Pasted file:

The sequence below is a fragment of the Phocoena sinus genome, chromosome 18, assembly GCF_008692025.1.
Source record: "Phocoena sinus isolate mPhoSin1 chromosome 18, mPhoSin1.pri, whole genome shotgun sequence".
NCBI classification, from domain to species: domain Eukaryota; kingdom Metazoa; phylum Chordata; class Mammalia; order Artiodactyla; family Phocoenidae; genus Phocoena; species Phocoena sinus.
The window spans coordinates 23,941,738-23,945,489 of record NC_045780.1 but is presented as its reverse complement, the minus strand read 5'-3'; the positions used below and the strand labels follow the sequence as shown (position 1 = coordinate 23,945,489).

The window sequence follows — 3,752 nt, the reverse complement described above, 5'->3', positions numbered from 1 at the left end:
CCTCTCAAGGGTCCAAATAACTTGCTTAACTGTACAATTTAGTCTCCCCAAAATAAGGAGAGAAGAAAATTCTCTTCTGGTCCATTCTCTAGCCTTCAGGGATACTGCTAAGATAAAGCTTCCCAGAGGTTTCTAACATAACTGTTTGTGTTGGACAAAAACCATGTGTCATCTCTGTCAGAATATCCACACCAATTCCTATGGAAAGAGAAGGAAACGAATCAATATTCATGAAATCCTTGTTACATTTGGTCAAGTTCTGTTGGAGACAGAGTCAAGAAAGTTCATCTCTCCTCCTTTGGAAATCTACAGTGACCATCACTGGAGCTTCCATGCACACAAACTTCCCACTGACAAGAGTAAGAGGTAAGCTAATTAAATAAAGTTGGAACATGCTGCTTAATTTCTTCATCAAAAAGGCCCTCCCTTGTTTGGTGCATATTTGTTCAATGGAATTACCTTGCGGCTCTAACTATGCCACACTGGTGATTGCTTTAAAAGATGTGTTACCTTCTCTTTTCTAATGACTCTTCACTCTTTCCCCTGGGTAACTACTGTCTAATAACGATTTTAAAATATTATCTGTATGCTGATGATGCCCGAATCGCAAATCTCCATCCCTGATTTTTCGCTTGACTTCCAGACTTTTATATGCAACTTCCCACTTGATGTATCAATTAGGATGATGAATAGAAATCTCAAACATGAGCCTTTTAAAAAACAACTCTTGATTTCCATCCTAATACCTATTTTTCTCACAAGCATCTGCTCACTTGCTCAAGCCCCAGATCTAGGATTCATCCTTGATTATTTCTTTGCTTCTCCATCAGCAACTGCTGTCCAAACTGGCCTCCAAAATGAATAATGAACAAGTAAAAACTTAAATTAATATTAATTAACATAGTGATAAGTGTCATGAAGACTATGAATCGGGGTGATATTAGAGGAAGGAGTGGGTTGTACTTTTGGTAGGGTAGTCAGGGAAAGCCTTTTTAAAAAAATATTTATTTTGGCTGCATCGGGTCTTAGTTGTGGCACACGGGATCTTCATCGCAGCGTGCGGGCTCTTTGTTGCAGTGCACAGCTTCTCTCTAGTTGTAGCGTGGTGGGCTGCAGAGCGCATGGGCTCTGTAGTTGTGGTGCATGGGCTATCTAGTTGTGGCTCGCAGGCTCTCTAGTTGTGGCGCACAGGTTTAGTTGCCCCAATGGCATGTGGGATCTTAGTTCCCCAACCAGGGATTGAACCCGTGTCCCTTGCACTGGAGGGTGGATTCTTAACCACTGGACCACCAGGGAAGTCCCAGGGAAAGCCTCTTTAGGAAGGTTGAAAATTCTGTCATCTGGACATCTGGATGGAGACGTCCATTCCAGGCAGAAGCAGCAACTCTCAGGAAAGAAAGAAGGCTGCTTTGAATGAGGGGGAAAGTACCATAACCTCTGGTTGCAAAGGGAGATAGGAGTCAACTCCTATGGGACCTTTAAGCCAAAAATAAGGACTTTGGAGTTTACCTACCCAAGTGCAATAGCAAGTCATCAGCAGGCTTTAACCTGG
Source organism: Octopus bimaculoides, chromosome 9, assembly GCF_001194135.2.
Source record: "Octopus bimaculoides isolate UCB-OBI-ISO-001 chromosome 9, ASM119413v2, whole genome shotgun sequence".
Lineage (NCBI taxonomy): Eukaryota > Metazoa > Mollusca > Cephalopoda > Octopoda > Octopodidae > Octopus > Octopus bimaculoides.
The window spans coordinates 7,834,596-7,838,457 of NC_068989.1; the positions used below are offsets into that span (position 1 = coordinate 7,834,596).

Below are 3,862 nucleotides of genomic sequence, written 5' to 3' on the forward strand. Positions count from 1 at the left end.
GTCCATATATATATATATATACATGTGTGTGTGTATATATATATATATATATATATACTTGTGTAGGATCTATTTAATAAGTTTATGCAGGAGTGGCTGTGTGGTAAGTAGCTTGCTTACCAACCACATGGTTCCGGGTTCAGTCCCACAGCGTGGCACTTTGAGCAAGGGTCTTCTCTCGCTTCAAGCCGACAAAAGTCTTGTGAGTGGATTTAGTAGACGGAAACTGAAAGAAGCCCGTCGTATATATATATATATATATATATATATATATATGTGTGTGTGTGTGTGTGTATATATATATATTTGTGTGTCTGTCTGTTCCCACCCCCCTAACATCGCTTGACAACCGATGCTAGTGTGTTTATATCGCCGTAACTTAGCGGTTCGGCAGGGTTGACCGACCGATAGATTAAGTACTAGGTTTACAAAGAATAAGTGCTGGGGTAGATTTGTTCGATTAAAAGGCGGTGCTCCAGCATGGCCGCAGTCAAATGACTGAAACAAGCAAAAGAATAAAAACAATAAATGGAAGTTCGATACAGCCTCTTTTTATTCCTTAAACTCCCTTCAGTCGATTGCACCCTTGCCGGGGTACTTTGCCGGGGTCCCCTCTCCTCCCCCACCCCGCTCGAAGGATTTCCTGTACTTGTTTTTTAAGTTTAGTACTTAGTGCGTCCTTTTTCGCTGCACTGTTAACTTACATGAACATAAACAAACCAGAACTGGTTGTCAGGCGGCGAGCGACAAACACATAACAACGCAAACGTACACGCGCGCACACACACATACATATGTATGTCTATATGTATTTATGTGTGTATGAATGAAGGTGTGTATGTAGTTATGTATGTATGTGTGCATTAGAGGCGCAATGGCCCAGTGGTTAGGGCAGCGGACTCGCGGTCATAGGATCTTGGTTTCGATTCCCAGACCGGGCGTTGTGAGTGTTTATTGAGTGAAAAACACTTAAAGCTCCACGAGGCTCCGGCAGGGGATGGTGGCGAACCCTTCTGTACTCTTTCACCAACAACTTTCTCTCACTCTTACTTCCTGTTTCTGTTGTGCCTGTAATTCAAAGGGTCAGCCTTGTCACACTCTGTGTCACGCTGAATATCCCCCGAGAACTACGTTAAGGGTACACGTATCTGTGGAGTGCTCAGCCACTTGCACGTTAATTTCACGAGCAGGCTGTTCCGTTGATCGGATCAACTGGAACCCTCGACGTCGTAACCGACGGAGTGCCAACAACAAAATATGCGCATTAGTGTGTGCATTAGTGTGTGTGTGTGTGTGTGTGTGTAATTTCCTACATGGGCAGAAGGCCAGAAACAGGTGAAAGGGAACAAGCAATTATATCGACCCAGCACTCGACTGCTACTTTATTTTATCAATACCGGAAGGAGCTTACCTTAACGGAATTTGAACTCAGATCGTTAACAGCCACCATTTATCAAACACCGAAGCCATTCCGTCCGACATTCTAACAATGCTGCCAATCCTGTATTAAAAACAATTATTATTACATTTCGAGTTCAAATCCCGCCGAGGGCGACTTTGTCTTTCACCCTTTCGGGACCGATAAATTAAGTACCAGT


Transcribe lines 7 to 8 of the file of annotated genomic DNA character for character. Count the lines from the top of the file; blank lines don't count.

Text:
Source organism: Octopus bimaculoides, chromosome 9, assembly GCF_001194135.2.
Source record: "Octopus bimaculoides isolate UCB-OBI-ISO-001 chromosome 9, ASM119413v2, whole genome shotgun sequence".